This week on Down the Stacks, I’m looking at a lesser-known book by one of the biggest names in hard Science Fiction: Larry Niven. Niven is best known for his Known Space universe, which includes the Ringworld series - an obvious inspiration for the setting of the first Halo game - and for the depth of research he puts into making his aliens as biologically plausible as possible. In this week’s selection, Destiny’s Road, Niven’s world-building skills are put on full display on a planet populated by human colonists isolated from the rest of the universe.
Destiny’s Road follows one of the oldest science fiction writing traditions: the adventures of a brave and intelligent man exploring the unknown and uncovering mysteries. The world being explored is called Destiny, so named by the optimistic settlers who came to the planet from Earth in a second attempt to conquer the space beyond the Solar system, and the brave explorer we follow goes by many names over the course of the book, starting out as Jemmy Bloocher of Spiral Town. Spiral Town is the location of the original landing site, at the end of a narrow peninsula, and takes its current name from the spiraling Road created by the intense heat of one of the two landing craft, Cavorite, being used to explore the peninsula and seed the land with plants and animals brought from Earth. Native Destiny life is inadequate for sustaining human life since the animals don’t have fat cells and potassium, a vital nutrient for earthlife, is toxic to Destiny life and thus nearly impossible to find in the cycle of life. Shortly after the settlers landed on Destiny, they were abandoned by the crew of the ship that brought them there from Earth, effectively isolating the settlers from the rest of the universe. Later, the landing craft Cavorite failed to return to the original landing site, leaving those left behind in the future Spiral Town feeling doubly abandoned.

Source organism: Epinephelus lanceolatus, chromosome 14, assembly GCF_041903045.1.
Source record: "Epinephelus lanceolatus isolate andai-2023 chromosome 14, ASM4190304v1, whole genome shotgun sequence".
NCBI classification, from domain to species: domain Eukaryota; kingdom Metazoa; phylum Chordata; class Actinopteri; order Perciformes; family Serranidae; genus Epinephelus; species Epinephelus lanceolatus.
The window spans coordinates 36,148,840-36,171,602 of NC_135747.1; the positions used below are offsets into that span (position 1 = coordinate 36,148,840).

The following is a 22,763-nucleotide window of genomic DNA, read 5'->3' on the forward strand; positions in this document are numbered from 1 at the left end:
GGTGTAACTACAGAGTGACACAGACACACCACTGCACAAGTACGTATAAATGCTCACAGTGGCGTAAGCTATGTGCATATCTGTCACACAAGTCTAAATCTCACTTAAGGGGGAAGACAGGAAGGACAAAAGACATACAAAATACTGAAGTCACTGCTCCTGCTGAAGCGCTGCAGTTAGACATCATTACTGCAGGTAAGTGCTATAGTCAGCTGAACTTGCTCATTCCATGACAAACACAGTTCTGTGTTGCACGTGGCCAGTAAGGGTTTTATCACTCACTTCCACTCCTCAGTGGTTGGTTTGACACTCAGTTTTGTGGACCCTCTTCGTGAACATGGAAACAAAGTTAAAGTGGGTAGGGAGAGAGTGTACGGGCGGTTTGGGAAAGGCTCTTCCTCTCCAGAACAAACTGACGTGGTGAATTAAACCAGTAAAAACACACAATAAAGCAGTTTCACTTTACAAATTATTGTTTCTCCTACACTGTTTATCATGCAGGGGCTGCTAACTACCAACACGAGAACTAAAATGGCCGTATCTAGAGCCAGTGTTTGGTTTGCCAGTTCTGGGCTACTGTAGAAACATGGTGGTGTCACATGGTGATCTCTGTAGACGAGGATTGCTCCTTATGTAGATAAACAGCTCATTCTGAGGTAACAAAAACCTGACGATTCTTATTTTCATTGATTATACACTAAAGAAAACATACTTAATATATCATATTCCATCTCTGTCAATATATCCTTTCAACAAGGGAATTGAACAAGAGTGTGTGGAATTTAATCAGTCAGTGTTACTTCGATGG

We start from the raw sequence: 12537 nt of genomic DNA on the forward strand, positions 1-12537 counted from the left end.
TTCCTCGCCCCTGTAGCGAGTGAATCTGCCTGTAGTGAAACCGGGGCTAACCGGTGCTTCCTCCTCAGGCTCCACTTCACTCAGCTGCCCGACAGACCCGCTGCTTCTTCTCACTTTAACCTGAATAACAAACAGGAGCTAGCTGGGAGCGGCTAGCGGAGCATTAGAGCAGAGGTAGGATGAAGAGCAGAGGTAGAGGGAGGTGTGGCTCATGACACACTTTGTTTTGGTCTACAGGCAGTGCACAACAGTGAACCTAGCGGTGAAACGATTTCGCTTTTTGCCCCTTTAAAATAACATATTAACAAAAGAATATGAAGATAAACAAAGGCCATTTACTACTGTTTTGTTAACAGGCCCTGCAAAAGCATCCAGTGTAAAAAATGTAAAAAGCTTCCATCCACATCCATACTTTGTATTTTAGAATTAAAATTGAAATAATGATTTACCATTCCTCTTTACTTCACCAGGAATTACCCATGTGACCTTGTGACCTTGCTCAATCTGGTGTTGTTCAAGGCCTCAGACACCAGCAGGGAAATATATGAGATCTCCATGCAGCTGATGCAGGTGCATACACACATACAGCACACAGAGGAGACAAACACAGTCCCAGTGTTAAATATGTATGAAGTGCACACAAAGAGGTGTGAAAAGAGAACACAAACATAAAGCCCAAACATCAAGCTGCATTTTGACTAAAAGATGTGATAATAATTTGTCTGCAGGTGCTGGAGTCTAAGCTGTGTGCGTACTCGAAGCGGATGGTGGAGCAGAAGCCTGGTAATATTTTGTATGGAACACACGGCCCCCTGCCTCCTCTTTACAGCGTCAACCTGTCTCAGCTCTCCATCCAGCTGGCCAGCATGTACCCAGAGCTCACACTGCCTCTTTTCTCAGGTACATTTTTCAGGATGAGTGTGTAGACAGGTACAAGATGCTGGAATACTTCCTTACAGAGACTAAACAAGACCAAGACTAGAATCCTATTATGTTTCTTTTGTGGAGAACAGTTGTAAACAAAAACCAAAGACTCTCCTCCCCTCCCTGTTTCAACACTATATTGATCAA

Jemmy Bloocher’s story begins two centuries after humanity arrived on Destiny, when Spiral Town has become a rather insular and slowly growing community of farms fighting a constant battle against Destiny weeds while supported by the energy output of Columbiad, the other landing craft, and a small amount of old “settler magic” technology that is starting to wear out and nobody knows how to replicate. Nobody thinks of traveling down the Road, and the only contact Spiral Town has with the rest of the world is the merchant caravans that come by three times every two years. The Merchants are a secretive bunch and disliked in Spiral Town, but tolerated because they are the only source of speckles, a seasoning that provides much-needed potassium when added to food. A lack of speckles leads to rapid mental deterioration and a risk of permanent cognitive damage - becoming speckles-shy as the colonists say.